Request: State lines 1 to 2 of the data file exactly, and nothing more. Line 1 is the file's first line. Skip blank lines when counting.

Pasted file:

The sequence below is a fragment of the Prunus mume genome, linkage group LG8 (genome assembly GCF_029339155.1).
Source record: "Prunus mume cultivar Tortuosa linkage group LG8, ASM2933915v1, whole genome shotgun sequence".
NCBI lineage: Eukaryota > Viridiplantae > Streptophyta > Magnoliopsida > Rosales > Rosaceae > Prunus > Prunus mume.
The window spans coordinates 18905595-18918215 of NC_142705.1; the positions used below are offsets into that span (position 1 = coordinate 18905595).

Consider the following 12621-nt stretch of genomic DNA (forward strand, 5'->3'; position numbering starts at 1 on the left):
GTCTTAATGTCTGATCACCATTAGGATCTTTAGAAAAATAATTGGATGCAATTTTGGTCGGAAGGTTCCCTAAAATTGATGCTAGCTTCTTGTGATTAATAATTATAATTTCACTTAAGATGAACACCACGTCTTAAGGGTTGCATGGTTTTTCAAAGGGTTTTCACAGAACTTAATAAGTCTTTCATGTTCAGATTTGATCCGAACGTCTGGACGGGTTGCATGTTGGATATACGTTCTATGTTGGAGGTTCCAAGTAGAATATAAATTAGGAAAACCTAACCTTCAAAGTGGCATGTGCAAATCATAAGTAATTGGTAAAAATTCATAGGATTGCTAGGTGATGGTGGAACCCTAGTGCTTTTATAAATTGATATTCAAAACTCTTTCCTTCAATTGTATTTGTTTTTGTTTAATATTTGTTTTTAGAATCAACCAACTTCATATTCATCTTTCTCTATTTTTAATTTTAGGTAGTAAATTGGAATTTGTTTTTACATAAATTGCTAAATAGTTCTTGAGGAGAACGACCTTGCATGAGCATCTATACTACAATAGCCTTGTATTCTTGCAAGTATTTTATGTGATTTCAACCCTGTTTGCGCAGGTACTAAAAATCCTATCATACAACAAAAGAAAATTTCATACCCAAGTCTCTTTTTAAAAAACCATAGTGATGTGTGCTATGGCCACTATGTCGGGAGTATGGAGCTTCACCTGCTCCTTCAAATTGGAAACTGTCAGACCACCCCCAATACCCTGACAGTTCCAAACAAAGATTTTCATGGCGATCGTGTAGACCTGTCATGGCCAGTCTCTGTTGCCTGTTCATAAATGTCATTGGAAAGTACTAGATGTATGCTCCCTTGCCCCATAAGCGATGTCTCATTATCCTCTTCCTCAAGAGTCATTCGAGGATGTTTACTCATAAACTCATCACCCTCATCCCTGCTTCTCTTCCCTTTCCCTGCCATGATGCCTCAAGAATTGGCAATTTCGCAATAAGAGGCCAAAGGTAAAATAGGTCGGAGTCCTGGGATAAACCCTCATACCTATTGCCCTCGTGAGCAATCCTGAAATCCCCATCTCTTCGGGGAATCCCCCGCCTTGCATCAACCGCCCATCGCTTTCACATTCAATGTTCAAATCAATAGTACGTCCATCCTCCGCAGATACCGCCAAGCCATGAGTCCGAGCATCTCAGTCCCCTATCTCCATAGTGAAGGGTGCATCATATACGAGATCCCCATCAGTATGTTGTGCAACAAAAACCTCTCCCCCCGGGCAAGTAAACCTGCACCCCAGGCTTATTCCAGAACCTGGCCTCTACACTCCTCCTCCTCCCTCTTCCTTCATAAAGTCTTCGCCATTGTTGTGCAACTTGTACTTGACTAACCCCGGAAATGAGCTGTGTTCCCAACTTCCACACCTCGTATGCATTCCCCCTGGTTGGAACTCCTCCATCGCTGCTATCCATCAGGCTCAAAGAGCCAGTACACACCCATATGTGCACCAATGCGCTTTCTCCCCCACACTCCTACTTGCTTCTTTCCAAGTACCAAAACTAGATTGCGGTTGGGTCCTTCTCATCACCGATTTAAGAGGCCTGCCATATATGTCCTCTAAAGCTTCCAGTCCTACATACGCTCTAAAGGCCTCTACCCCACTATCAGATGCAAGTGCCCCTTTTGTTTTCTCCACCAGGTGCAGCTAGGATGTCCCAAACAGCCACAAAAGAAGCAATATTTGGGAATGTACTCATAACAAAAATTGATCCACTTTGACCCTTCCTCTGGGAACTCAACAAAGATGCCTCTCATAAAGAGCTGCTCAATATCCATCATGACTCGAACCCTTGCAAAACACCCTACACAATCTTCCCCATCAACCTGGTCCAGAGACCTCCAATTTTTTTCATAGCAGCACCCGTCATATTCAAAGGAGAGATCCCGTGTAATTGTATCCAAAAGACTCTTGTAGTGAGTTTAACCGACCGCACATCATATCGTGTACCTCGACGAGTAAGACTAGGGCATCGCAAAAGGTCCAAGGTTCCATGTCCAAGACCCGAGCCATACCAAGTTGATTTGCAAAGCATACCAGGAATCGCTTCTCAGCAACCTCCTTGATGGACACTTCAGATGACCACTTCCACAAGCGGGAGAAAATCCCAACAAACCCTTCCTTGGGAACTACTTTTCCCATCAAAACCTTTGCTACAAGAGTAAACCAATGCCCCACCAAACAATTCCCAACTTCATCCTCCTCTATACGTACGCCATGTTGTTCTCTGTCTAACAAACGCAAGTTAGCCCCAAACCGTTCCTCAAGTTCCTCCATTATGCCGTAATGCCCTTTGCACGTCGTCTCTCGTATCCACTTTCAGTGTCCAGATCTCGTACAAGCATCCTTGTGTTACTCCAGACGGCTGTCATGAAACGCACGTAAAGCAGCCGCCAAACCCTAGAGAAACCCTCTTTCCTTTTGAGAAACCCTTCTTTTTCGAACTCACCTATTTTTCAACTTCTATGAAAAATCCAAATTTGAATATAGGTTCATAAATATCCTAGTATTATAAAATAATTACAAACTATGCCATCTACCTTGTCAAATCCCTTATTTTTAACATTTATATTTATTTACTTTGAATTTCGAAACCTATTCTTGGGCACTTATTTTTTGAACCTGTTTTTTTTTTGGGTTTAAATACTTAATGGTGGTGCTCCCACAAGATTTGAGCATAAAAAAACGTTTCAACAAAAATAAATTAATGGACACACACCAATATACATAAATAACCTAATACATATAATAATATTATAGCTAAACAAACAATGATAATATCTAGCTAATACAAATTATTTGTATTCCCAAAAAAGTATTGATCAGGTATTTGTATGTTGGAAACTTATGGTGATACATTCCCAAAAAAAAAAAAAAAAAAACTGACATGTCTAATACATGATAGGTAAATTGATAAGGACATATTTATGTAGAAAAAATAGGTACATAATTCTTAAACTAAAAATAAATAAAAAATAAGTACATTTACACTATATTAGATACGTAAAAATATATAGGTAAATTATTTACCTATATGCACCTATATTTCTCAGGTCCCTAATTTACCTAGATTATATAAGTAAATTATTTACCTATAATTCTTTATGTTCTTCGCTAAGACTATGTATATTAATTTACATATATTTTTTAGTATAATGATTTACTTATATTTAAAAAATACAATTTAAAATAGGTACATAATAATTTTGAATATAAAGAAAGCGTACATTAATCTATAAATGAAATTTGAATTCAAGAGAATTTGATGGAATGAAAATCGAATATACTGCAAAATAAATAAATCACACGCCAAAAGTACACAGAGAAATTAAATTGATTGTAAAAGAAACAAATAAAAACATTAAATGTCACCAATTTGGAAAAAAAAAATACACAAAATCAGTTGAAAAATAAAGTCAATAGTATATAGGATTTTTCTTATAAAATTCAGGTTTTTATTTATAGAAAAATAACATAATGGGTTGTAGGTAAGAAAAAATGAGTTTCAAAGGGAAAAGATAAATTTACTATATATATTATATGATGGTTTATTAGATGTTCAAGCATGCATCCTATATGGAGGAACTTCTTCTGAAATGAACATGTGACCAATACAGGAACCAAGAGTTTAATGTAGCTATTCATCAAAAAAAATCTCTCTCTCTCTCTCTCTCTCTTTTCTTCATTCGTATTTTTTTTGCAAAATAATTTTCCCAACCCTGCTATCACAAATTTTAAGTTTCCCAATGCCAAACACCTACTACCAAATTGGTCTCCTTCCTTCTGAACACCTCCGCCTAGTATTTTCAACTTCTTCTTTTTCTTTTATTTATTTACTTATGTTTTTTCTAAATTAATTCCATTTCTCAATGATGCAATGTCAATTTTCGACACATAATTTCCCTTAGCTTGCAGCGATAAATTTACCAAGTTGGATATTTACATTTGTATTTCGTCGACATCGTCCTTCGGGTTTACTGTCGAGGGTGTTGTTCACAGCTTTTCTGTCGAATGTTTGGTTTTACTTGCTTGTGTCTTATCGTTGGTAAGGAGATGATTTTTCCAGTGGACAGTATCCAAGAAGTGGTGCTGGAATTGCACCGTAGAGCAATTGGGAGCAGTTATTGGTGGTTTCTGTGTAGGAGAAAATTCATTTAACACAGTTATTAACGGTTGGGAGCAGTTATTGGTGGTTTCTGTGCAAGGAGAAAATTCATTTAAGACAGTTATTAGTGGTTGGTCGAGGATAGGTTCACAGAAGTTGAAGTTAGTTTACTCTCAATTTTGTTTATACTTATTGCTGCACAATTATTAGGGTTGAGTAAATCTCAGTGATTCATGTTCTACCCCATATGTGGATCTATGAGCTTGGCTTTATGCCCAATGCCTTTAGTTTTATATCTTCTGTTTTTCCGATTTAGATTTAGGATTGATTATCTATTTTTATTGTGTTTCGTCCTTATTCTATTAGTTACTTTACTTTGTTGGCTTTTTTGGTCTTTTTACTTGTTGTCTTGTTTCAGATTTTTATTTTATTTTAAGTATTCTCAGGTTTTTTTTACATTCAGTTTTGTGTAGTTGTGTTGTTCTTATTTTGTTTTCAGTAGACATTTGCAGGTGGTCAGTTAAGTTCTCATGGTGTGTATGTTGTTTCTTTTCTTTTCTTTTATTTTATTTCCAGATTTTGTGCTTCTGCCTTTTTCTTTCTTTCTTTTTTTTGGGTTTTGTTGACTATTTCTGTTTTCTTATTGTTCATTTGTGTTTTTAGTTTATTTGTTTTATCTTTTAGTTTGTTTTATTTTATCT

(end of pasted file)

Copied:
The sequence below is a fragment of the Prunus mume genome, linkage group LG8 (genome assembly GCF_029339155.1).
Source record: "Prunus mume cultivar Tortuosa linkage group LG8, ASM2933915v1, whole genome shotgun sequence".